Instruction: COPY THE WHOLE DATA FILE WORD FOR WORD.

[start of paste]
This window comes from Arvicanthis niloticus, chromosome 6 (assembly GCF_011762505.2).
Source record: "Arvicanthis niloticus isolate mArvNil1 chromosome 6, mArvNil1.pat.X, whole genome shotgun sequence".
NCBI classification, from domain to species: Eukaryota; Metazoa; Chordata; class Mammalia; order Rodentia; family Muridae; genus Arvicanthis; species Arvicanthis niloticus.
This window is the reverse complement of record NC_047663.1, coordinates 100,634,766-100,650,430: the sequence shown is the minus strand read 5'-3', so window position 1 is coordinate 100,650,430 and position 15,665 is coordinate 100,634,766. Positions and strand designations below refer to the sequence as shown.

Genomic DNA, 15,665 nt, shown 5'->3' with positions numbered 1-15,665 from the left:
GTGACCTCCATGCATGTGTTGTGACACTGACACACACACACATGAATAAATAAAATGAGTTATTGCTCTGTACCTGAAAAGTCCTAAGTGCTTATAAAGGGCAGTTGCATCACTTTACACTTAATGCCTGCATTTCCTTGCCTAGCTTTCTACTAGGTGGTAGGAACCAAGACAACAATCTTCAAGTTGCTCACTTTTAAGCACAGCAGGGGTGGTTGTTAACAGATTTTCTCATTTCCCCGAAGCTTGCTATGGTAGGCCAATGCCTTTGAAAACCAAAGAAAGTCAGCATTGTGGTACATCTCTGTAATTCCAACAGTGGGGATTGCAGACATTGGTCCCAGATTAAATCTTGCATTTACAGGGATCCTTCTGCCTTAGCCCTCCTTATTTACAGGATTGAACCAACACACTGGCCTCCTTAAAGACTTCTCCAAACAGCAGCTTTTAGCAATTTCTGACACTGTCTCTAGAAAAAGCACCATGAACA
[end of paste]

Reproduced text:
This window comes from Arvicanthis niloticus, chromosome 6 (assembly GCF_011762505.2).
Source record: "Arvicanthis niloticus isolate mArvNil1 chromosome 6, mArvNil1.pat.X, whole genome shotgun sequence".
NCBI classification, from domain to species: Eukaryota; Metazoa; Chordata; class Mammalia; order Rodentia; family Muridae; genus Arvicanthis; species Arvicanthis niloticus.
This window is the reverse complement of record NC_047663.1, coordinates 100,634,766-100,650,430: the sequence shown is the minus strand read 5'-3', so window position 1 is coordinate 100,650,430 and position 15,665 is coordinate 100,634,766. Positions and strand designations below refer to the sequence as shown.

Genomic DNA, 15,665 nt, shown 5'->3' with positions numbered 1-15,665 from the left:
GTGACCTCCATGCATGTGTTGTGACACTGACACACACACACATGAATAAATAAAATGAGTTATTGCTCTGTACCTGAAAAGTCCTAAGTGCTTATAAAGGGCAGTTGCATCACTTTACACTTAATGCCTGCATTTCCTTGCCTAGCTTTCTACTAGGTGGTAGGAACCAAGACAACAATCTTCAAGTTGCTCACTTTTAAGCACAGCAGGGGTGGTTGTTAACAGATTTTCTCATTTCCCCGAAGCTTGCTATGGTAGGCCAATGCCTTTGAAAACCAAAGAAAGTCAGCATTGTGGTACATCTCTGTAATTCCAACAGTGGGGATTGCAGACATTGGTCCCAGATTAAATCTTGCATTTACAGGGATCCTTCTGCCTTAGCCCTCCTTATTTACAGGATTGAACCAACACACTGGCCTCCTTAAAGACTTCTCCAAACAGCAGCTTTTAGCAATTTCTGACACTGTCTCTAGAAAAAGCACCATGAACA